A little wisdom lol
           

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  • Government strengthens managed isolation system
    A range of improvements are already underway to address issues identified in the rapid review of the Managed Isolation and Quarantine system released today, Housing Minister Megan Woods said. The review was commissioned just over a week ago to identify and understand current and emerging risks to ensure the end-to-end ...
    BeehiveBy beehive.govt.nz
    1 week ago
  • Whakatāne to go predator free with Government backing Ngāti Awa led efforts
    The important brown kiwi habitat around Whakatāne will receive added protection through an Iwi-led predator free project announced by Minister of Conservation Eugenie Sage and Under Secretary for Regional Economic Development Fletcher Tabuteau. “The Government is investing nearly $5 million into Te Rūnanga o Ngāti Awa’s environmental projects with $2.5 ...
    BeehiveBy beehive.govt.nz
    1 week ago
  • Growing Goodwood: Expanding wood waste recycling plant in Bay of Plenty, Waikato
    An extra 4,000 tonnes of offcuts and scraps of untreated wood per year will soon be able to be recycled into useful products such as horticultural and garden mulch, playground safety surfacing and animal bedding as a result of a $660,000 investment from the Waste Minimisation Fund, Associate Environment Minister ...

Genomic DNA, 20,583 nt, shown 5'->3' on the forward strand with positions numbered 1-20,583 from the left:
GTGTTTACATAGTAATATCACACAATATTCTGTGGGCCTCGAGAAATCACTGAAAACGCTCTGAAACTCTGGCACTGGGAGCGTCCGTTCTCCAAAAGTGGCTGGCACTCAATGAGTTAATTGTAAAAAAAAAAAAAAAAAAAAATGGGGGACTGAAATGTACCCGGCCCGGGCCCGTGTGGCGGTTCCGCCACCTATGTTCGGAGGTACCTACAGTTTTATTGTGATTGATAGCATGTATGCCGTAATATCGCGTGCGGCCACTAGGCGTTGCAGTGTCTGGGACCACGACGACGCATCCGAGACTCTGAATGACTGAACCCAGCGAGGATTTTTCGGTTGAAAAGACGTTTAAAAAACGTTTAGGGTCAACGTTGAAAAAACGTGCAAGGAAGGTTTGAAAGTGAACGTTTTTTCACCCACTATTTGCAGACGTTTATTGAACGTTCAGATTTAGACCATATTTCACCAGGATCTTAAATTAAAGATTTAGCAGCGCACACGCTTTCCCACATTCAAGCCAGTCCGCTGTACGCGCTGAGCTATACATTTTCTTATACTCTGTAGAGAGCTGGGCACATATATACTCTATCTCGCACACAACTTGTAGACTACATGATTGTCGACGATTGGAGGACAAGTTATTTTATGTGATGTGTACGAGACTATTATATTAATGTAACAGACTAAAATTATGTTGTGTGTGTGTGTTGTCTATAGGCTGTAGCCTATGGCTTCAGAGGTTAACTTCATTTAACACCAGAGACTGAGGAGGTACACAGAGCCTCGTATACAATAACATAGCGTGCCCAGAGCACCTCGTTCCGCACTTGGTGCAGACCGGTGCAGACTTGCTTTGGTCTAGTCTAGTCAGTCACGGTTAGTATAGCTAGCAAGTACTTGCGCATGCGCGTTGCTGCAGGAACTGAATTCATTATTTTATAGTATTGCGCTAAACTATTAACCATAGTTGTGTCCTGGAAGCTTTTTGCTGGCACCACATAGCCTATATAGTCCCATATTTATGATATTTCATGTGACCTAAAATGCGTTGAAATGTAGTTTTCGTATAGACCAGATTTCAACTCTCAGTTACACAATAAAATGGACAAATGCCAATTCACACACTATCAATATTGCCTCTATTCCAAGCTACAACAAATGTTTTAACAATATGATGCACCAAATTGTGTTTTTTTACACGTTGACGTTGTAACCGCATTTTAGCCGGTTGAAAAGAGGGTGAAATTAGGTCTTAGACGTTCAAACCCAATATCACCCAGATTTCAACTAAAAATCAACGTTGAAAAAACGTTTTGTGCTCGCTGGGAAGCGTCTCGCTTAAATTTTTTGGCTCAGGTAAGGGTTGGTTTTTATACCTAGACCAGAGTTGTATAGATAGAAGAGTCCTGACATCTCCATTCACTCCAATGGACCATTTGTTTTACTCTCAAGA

BeehiveBy beehive.govt.nz
    1 week ago
  • Scott Watson’s convictions to be referred to Court of Appeal
    The Governor-General has referred Scott Watson’s convictions for murder back to the Court of Appeal, Justice Minister Andrew Little announced today. Mr Watson was convicted in 1999 of the murders of Ben Smart and Olivia Hope. His appeal to the Court of Appeal in 2000 was unsuccessful, as was his ...
    BeehiveBy beehive.govt.nz
    1 week ago
  • Protecting Kiwis with stronger financial supervision
    A new five-year funding agreement for the Reserve Bank will mean it can boost its work to protect New Zealanders’ finances, Finance Minister Grant Robertson says. “New Zealand has a strong and stable financial system. Financial stability is an area that we are not prepared to cut corners for, particularly ...
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    1 week ago
  • Forgotten funds and missing money
    A law change has been introduced to make it easier for forgotten funds in institutional accounts to be returned more easily to their rightful owners. Revenue Minister Stuart Nash has introduced an amendment to the Unclaimed Money Act 1971. It will update the rules controlling forgotten sums of money held ...
    BeehiveBy beehive.govt.nz
    1 week ago